They believe that the more job applications they send, the higher their chances of landing a job.

They focus on quantity instead of quality.

They believe they need to batch the job application to get a chance

Some applicants batch applications and can lodge 5-10 applications within an hour

Unfortunately, the recruiter rejects most of these applications because they are not unique or customised.

These individuals end up receiving negative emails, which frustrates them

They believe they have put in a lot of work and should get results

It doesn’t work this way.

You have to customise each application to each job if you want to increase your odds of getting shortlisted for an interview.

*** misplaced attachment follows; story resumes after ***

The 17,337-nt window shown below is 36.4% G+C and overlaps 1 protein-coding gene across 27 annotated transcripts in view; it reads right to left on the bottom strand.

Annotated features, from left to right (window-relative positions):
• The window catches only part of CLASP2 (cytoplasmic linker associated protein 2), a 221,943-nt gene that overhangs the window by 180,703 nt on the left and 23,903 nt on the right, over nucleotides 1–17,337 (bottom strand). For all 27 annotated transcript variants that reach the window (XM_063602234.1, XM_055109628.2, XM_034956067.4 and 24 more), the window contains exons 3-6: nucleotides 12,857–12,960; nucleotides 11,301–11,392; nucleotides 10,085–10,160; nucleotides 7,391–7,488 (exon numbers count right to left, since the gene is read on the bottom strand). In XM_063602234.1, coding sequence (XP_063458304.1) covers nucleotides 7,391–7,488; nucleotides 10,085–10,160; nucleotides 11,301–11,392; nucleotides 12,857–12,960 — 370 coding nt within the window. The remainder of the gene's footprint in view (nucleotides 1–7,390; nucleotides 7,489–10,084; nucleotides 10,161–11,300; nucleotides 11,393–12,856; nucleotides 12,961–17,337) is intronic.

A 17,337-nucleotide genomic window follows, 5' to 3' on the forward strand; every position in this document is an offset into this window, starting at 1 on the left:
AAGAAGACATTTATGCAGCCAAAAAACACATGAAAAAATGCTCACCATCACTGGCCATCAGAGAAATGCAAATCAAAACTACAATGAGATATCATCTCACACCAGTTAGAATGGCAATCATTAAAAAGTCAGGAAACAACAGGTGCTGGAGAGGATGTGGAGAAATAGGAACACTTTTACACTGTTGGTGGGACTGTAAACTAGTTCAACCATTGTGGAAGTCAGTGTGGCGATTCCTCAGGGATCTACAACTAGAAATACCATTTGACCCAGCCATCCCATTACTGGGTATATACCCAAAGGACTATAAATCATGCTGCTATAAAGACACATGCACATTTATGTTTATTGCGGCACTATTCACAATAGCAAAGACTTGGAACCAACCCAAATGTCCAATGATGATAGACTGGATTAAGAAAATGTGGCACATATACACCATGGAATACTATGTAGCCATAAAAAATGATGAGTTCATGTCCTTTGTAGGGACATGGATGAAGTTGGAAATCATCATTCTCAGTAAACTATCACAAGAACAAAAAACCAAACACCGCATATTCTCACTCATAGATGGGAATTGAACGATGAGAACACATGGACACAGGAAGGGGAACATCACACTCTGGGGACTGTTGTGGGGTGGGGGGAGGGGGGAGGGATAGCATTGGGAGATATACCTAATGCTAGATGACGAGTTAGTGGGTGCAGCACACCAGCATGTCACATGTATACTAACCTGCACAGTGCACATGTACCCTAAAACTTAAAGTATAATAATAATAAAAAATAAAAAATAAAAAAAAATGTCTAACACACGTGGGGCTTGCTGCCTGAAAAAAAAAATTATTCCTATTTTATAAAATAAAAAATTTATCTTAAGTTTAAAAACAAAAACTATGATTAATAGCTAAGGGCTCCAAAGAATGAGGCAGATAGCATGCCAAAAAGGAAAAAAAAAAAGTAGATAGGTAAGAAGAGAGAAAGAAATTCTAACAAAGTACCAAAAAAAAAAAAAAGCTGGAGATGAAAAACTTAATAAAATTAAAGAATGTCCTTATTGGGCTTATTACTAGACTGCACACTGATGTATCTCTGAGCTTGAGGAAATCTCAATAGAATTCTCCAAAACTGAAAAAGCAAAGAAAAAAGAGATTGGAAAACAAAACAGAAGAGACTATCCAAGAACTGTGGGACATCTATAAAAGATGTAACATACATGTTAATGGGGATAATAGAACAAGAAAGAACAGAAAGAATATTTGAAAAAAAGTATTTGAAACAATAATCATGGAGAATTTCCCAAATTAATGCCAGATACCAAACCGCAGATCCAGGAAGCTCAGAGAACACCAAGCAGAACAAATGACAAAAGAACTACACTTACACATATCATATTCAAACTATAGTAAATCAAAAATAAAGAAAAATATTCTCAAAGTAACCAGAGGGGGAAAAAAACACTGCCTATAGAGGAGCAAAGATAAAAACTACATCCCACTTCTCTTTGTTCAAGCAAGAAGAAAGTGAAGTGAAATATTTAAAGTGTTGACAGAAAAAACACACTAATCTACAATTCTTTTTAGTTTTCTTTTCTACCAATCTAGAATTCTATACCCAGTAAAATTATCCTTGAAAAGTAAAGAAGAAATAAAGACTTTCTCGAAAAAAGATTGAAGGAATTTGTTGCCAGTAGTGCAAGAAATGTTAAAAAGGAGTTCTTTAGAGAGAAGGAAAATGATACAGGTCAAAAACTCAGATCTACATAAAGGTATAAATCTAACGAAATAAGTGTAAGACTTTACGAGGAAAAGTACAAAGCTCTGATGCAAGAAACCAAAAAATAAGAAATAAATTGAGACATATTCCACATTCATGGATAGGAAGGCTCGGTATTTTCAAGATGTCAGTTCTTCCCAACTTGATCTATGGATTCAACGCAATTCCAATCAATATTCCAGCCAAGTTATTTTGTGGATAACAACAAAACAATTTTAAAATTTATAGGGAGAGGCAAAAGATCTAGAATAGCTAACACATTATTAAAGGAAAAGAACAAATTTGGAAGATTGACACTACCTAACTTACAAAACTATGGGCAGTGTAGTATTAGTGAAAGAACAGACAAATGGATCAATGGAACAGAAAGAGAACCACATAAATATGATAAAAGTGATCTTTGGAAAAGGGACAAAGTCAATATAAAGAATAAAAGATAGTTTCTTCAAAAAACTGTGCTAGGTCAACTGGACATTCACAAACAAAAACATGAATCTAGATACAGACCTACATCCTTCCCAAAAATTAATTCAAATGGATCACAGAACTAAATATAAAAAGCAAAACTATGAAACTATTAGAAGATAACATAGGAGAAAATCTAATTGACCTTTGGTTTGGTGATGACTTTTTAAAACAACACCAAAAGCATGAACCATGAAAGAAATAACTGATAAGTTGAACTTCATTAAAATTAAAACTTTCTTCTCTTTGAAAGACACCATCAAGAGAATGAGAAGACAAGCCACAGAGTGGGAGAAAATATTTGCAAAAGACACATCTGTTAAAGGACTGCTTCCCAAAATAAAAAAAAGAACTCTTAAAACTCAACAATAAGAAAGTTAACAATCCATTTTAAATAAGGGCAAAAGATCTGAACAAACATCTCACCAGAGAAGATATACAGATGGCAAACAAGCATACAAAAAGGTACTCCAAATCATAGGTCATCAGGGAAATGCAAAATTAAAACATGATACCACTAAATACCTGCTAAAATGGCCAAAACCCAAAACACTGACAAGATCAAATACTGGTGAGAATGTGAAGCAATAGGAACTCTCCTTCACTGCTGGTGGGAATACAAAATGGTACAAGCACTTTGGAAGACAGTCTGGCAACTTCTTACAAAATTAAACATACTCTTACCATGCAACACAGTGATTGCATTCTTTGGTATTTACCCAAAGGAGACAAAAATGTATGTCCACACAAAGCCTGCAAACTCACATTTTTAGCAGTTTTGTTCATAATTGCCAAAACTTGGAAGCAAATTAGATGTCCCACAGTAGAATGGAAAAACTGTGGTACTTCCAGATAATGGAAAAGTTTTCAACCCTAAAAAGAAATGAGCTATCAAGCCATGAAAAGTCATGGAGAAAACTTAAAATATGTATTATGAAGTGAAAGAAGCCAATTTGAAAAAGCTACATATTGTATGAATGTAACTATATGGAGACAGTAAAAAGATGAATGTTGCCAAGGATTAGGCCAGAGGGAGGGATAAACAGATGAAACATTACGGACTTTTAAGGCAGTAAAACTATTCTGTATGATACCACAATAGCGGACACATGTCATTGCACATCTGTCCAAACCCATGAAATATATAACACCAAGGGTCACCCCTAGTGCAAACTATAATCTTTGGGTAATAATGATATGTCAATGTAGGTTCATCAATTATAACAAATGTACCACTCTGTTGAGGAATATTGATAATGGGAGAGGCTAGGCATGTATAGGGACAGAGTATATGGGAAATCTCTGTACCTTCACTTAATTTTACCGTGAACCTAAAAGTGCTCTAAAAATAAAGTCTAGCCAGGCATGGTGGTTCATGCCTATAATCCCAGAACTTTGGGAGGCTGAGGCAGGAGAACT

Ensure your applications are targeted.

Spend quality time customising your resume for the job application.

Each application can take 3-4 hours to complete, but it will be worth your effort.

Employers like these applications as they are customised.

These applications often pass the Applicant Tracking System (ATS) as well.

Applicants who do this often get shortlisted.

They land more interviews, and you begin to wonder how they do what they do.

It’s simple:

They put in the time and effort to get quality applications over the line

They do not focus on quantity over quality

Try to focus on quality over quantity.

You will get more favourable results.

I hope this helps you.